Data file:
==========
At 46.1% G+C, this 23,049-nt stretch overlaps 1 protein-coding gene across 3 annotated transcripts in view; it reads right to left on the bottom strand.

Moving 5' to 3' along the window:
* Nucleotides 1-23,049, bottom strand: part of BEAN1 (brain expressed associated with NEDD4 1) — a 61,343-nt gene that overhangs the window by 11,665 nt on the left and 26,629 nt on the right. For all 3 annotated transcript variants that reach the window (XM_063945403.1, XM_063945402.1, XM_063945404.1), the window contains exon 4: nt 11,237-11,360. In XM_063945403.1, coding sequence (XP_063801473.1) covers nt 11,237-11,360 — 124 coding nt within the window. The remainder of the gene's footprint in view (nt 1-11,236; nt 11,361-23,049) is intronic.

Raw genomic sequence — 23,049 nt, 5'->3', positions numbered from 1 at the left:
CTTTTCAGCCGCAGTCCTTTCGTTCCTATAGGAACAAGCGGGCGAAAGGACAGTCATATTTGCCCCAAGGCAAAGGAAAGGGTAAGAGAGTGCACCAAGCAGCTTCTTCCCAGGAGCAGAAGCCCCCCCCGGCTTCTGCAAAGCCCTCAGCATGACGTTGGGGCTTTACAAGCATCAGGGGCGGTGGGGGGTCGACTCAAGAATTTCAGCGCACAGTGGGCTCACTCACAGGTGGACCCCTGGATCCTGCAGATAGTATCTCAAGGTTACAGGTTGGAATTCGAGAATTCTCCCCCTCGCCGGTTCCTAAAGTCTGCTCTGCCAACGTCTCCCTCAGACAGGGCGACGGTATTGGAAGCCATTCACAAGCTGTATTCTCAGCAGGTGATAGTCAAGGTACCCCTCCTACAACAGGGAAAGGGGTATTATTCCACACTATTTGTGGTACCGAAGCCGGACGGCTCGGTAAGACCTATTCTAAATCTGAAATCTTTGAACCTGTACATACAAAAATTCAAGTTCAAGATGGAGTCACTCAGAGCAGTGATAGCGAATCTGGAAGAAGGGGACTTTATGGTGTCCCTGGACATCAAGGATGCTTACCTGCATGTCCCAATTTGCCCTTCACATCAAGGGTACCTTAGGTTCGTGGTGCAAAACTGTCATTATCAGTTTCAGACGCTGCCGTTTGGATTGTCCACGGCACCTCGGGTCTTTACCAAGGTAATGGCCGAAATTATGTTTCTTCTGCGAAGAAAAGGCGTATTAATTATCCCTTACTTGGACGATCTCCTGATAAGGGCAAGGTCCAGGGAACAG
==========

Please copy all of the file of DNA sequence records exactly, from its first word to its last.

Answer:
At 46.1% G+C, this 23,049-nt stretch overlaps 1 protein-coding gene across 3 annotated transcripts in view; it reads right to left on the bottom strand.

Moving 5' to 3' along the window:
* Nucleotides 1-23,049, bottom strand: part of BEAN1 (brain expressed associated with NEDD4 1) — a 61,343-nt gene that overhangs the window by 11,665 nt on the left and 26,629 nt on the right. For all 3 annotated transcript variants that reach the window (XM_063945403.1, XM_063945402.1, XM_063945404.1), the window contains exon 4: nt 11,237-11,360. In XM_063945403.1, coding sequence (XP_063801473.1) covers nt 11,237-11,360 — 124 coding nt within the window. The remainder of the gene's footprint in view (nt 1-11,236; nt 11,361-23,049) is intronic.

Raw genomic sequence — 23,049 nt, 5'->3', positions numbered from 1 at the left:
CTTTTCAGCCGCAGTCCTTTCGTTCCTATAGGAACAAGCGGGCGAAAGGACAGTCATATTTGCCCCAAGGCAAAGGAAAGGGTAAGAGAGTGCACCAAGCAGCTTCTTCCCAGGAGCAGAAGCCCCCCCCGGCTTCTGCAAAGCCCTCAGCATGACGTTGGGGCTTTACAAGCATCAGGGGCGGTGGGGGGTCGACTCAAGAATTTCAGCGCACAGTGGGCTCACTCACAGGTGGACCCCTGGATCCTGCAGATAGTATCTCAAGGTTACAGGTTGGAATTCGAGAATTCTCCCCCTCGCCGGTTCCTAAAGTCTGCTCTGCCAACGTCTCCCTCAGACAGGGCGACGGTATTGGAAGCCATTCACAAGCTGTATTCTCAGCAGGTGATAGTCAAGGTACCCCTCCTACAACAGGGAAAGGGGTATTATTCCACACTATTTGTGGTACCGAAGCCGGACGGCTCGGTAAGACCTATTCTAAATCTGAAATCTTTGAACCTGTACATACAAAAATTCAAGTTCAAGATGGAGTCACTCAGAGCAGTGATAGCGAATCTGGAAGAAGGGGACTTTATGGTGTCCCTGGACATCAAGGATGCTTACCTGCATGTCCCAATTTGCCCTTCACATCAAGGGTACCTTAGGTTCGTGGTGCAAAACTGTCATTATCAGTTTCAGACGCTGCCGTTTGGATTGTCCACGGCACCTCGGGTCTTTACCAAGGTAATGGCCGAAATTATGTTTCTTCTGCGAAGAAAAGGCGTATTAATTATCCCTTACTTGGACGATCTCCTGATAAGGGCAAGGTCCAGGGAACAG